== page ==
Over the last few days you may have come across some headlines referring to Meltdown and Spectre, the names given to two security bugs in the processors of virtually every modern computer.
Security researchers discovered some time ago that it was possible to exploit the way that all modern computer processors work.
They informed companies like Intel some time ago (in June), to give them the heads up to enable them to fix the flaw or release patches. An indicator of the severity of the flaws is the payment of a ‘bug bounty’ to the researchers by Intel, and the CEO of Intel selling all of his shares in the company in November, prior to the news becoming public.
Intel insists that this flaw is in fact a feature of Modern Processors, and not a bug. But then they would say that as the alternative is recalling and replacing pretty much every processor on the planet! It’s not just intel either, AMD and ARM are also affected by this. That means computers, operating systems and phones made by Apple, Microsoft, Google, Linux and everyone else.
What do the vulnerabilities enable hackers to do?
“probably one of the worst CPU bugs ever found”
This security flaw enables an attacker to bypass barriers and access core memory. In effect, enabling them to see passwords, remotely execute code, and escalate privileges. A compromised ad on a website that you visit, or an email attachment could steal your passwords and private data and even install malware or ransomware onto your computer, or whatever the attacker wants. Hackers will be adding these exploits to their arsenal right now, and any ‘script kiddie’ with the attack code will be able to take advantage.
The patch, known as KAISER, has a detrimental effect on the performance of your computer.
“Spectre attacks involve inducing a victim to speculatively perform operations that would not occur during correct program execution and which leak the victim’s confidential information via a side channel to the hacker.”
How do we mitigate these vulnerabilities?
Ok bear with me here. Think of your computer as a garden. It has a fence around it, and the gate is locked. Think of the code that attackers have written to use these vulnerabilities as badgers.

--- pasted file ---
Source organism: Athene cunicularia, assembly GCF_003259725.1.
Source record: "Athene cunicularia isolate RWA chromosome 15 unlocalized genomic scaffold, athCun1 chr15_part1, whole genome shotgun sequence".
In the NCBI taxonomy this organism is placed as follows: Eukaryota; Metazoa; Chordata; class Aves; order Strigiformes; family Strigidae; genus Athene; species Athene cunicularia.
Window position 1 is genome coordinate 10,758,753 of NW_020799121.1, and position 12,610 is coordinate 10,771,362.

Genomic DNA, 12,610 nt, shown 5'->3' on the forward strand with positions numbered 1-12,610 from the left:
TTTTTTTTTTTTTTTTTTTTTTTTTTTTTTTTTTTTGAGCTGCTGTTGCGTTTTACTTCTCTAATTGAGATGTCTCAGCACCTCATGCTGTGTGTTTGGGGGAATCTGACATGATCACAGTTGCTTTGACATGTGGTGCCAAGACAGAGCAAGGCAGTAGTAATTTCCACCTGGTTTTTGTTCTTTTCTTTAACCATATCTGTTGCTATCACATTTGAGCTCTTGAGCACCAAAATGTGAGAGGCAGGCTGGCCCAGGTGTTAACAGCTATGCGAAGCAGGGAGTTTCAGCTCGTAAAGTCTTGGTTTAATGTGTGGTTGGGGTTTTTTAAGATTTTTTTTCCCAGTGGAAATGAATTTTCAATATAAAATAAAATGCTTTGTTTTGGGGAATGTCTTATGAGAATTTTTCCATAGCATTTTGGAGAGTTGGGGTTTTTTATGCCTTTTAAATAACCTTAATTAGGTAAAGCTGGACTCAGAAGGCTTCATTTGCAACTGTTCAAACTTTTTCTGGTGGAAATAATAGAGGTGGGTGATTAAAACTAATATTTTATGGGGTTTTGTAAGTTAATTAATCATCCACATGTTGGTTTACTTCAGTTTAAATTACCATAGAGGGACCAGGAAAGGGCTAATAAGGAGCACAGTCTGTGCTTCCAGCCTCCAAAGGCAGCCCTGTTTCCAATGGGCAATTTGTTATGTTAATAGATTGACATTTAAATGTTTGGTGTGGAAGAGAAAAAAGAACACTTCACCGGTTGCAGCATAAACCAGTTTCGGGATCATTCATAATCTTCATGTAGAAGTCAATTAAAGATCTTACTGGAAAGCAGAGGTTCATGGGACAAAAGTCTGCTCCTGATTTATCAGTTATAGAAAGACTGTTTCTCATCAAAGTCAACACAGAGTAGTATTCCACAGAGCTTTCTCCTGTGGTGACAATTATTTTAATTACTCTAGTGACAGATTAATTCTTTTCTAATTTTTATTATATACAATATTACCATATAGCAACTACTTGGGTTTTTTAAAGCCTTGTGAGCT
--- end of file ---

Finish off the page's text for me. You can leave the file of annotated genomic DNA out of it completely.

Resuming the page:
So the best defence is to be very careful about who you open the gate to.
Don’t visit dodgy websites on your work computer, such as those offering torrent downloads or porn. Install an ad blocker (https://getadblock.com/) because even legitimate websites can serve up adverts which may be compromised. Make sure you are using an up to date browser, and keep it updated. We recommend Chrome, Opera, Safari, Tor or Firefox.
Websites and Web servers
These vulnerabilities also affect web servers, and while there are patches, you’ll be relying on sys admins to perform updates. So some websites may well become compromised. Keep an eye on your own website, and exercise a bit of extra caution when using passwords and personal data on other websites.
Don’t use the same password on more than one website. This limits the damage should your password be stolen. Use a password safe such as Lastpass (https://www.lastpass.com/) or KeePassX (https://www.keepassx.org/). Go through all the websites you have an account with, and change the password for a random one. I know, this takes time but it’s worth it.
2 Factor Auth
Turn on two factor authentication for any website account (such as your Gmail account) that you can. This will mean that to log in on a new computer you will need your password, and a secondary device, such as a mobile, which will be sent a security code. You enter the security code to log in.
This extra layer of security will protect you if a password is compromised.
Don’t use an out of date OS such as Windows XP, MacOS El Capitan or an old (unsupported) version of linux. Make sure you are on the most up to date version by running all the updates. If your computer is not able to get up to date then you’ll need a new one, as the one you have is not safe to use for anything important. Don’t click ‘not now’ for the updates, install them.
Yes, your Smartphone or Tablet also has a vulnerable processor. Ensure it is encrypted with a long hard to guess passcode, and make sure you have installed all updates. If you are using a Android stock browser (the one that comes with your phone), consider installing Google Chrome from the Play store, rather than using the stock browser. Same goes for older iPhones, windows phones or Blackberrys.
Backups and encryption
Make sure that all your important business documents and data are securely backed up off site. It is also wise to ensure these backups are encrypted. In fact it’s the law if you store personal data such as customer emails or staff records. If your computer is hit by ransomware, at least you won’t lose those documents. Be aware that those backups are also vulnerable if stored in the cloud so if you are able to backup to another physical storage too, that is a good idea. Make a USB recovery media to enable you to get a computer back up quickly if the worst should happen.
Other plans and insurance
If your computers or your web server are targeted by a skilled individual, there is really not much you can do. They will succeed. That was true before these bugs were discovered, and will likely always be true. It is a wise move to consider what that would mean for your business and how you would deal with it. Have a plan in place to mitigate the impact to your livelihood. But don’t lose sleep, most small businesses are not really much of a target for hackers.
You should review your data protection policies in light of these bugs, and don’t forget that new regulations come into force in May 2018.
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